"He supported fundamentals of the Clinton administration policies which were really wrongheaded," Dean Baker, co-director of the liberal Center for Economic and Policy Research, told The Washington Post.
By the time Sperling moved up to take over the NEC, he was working on China’s entry into the World Trade Organization, an event which caused millions of manufacturing jobs in U.S. to be permanently lost.
With Chief of Staff Rahm Emanuel back in Chicago.. the president brought in.. William Daley, a former Clinton administration official and banker.
Daley too was instrumental in the passage of NAFTA and China’s entry into the WTO. During the debate over NAFTA, he served as a special council to the president. His only responsibility during that time was ensuring that the trade deal passed.
After delivering the trade pact that cost America 20 percent of its manufacturing jobs in just 14 years, Daley moved on to serve as Clinton’s Commerce Secretary from 1997-2000. During that time, he helped pave the way for China’s entry into the WTO.
Jeffery Immelt was tapped to lead a newly created Council on Jobs and Competitiveness.
Immelt, who will now have the president’s ear in an advisory role, has consistently supported the same failed trade policies that have cost America millions of jobs. As the leader of one of the world’s largest companies, he has been at the forefront of the outsourcing movement...
In the past, Immelt was a vocal supporter for China’s entry into the World Trade Organization. He also spoke out against the proposed “buy American” provision.
Immelt, Daley and Sperling certainly do not represent the “change” the president was fond of referring to in 2008. In fact, all three represent more of the same - failed trade policies that result in the loss of millions of jobs.
Sperling also played a major role in repealing the Glass-Steagall Act, which separated commercial and investment banking. Many observers credit the act’s repeal with causing the financial crisis that brought the economy to its knees. www.economyincrisis.org...
Originally posted by crimvelvet
Businesses especially the larger businesses like Sam's Club/Walmart, Office Max, and Home depot refuse to give out their business tax number. This will shut down a lot of small businesses who rely on these big chains for supplies.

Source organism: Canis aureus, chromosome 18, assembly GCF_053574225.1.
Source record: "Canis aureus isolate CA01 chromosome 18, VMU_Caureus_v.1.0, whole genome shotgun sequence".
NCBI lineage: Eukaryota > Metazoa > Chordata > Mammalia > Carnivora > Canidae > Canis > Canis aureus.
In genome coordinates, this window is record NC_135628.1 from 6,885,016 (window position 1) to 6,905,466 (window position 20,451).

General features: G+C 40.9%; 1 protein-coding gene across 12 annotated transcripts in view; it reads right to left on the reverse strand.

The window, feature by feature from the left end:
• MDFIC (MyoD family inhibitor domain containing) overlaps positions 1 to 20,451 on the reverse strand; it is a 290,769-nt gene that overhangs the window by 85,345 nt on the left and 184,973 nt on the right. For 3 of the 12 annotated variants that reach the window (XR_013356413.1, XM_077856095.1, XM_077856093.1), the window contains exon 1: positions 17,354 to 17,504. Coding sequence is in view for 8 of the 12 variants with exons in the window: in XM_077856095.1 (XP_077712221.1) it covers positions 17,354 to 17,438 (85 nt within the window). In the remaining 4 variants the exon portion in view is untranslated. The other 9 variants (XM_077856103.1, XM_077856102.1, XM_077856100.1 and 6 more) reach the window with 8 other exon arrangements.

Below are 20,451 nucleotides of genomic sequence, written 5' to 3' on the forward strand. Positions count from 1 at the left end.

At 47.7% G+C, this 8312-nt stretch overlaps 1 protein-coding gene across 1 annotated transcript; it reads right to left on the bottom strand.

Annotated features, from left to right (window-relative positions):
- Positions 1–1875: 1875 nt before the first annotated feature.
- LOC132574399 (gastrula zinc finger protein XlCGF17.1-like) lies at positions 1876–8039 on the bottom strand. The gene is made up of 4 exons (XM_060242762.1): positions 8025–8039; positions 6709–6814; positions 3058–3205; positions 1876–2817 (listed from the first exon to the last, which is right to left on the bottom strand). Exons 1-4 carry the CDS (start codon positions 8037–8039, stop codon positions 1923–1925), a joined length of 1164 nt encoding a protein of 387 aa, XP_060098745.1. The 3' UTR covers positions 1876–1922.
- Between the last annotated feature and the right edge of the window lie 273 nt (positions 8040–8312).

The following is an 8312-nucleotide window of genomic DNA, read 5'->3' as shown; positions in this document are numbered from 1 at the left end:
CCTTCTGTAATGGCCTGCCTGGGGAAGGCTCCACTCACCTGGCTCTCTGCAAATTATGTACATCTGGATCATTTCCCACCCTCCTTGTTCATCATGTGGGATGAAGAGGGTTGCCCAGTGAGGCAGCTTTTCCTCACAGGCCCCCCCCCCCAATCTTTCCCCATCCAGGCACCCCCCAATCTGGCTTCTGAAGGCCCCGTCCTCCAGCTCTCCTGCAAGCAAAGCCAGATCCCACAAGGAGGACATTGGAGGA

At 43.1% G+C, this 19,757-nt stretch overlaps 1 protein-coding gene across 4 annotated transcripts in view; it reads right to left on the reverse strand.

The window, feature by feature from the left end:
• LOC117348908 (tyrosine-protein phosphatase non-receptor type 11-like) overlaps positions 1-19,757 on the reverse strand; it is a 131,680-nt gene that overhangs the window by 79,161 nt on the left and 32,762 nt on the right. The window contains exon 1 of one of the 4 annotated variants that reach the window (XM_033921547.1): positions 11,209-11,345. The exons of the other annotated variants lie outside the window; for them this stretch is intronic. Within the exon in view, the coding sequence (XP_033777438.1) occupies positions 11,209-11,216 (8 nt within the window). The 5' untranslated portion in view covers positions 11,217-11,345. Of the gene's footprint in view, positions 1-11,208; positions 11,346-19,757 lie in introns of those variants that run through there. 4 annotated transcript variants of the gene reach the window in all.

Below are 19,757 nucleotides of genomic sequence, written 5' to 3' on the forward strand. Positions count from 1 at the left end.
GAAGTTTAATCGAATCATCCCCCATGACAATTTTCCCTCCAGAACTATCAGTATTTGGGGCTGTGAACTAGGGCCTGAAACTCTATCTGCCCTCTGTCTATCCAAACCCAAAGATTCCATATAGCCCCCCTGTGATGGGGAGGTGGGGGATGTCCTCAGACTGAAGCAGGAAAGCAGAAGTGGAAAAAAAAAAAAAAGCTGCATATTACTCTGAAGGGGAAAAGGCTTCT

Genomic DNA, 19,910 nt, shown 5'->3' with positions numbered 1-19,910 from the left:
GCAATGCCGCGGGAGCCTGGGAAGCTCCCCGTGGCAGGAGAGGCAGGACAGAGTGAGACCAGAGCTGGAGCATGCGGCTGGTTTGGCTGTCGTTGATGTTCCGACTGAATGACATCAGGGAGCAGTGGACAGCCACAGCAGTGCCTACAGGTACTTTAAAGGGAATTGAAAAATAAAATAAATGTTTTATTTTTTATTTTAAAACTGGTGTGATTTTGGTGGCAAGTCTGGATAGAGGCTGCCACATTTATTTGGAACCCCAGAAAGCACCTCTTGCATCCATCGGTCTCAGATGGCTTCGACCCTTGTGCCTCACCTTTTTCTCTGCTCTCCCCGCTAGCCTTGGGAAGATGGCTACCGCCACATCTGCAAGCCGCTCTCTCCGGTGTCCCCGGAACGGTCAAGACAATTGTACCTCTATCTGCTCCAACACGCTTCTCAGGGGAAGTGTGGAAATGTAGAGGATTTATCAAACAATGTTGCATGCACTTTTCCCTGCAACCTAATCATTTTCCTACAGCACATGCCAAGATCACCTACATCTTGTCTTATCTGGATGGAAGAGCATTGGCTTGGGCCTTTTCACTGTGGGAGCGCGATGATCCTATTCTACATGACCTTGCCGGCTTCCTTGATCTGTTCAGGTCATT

Originally posted by kinda kurious
Whatever happened to denying ignorance?
Originally posted by Flatfish
You might have better luck selling these lies to some other group of gullible fools like a republicans.
Originally posted by MindSpin
OP...why do you distort and mislead so much?
Originally posted by randyvs
.....800,000. that just sounds over the top and exaggerated..
As a small business owner, I do not pay tax on items for resell. (Only the end user pays tax) I am tax exempt on those items. I don't get THEIR Tax Exempt ID #, THEY GET MINE. Perhaps I'm not clear on your point or you are not clear on the rules. Why would a purchaser require their Tax ID?
With just a few short sentences in the 2010 health care act, the IRS form 1099-Misc just became the most important tax form in existence.
Starting after December 31, 2011, the 1099 will function as a tax form for ALL business to business transactions of over $600.
Yes, for each and every b2b sale or combination of sales worth more than $600, each party will have to collect information about the other and submit a 1099 to both the parties involved and the IRS.
So, if your business were to purchase a laptop from WalMart for $600, you would have to fill out a 1099 form.
However I must say that you are overlooking some major advantages as to why it makes sense for businesses/employers to offer health care benefits.
Leveraged buyouts involve an investor, financial sponsors or private equity firms making large acquisitions without committing all the capital required for the acquisition. To do this, a financial sponsor will raise acquisition debt which is ultimately secured upon the acquisition target... en.wikipedia.org...
...In January 1982, former US Secretary of the Treasury William Simon and a group of investors acquired Gibson Greetings, a producer of greeting cards, for $80 million, of which only $1 million was rumored to have been contributed by the investors. By mid-1983, just sixteen months after the original deal, Gibson completed a $290 million IPO and Simon made approximately $66 million. The success of the Gibson Greetings investment attracted the attention of the wider media to the nascent boom in leveraged buyouts. Between 1979 and 1989, it was estimated that there were over 2,000 leveraged buyouts valued in excess of $250 billion... en.wikipedia.org...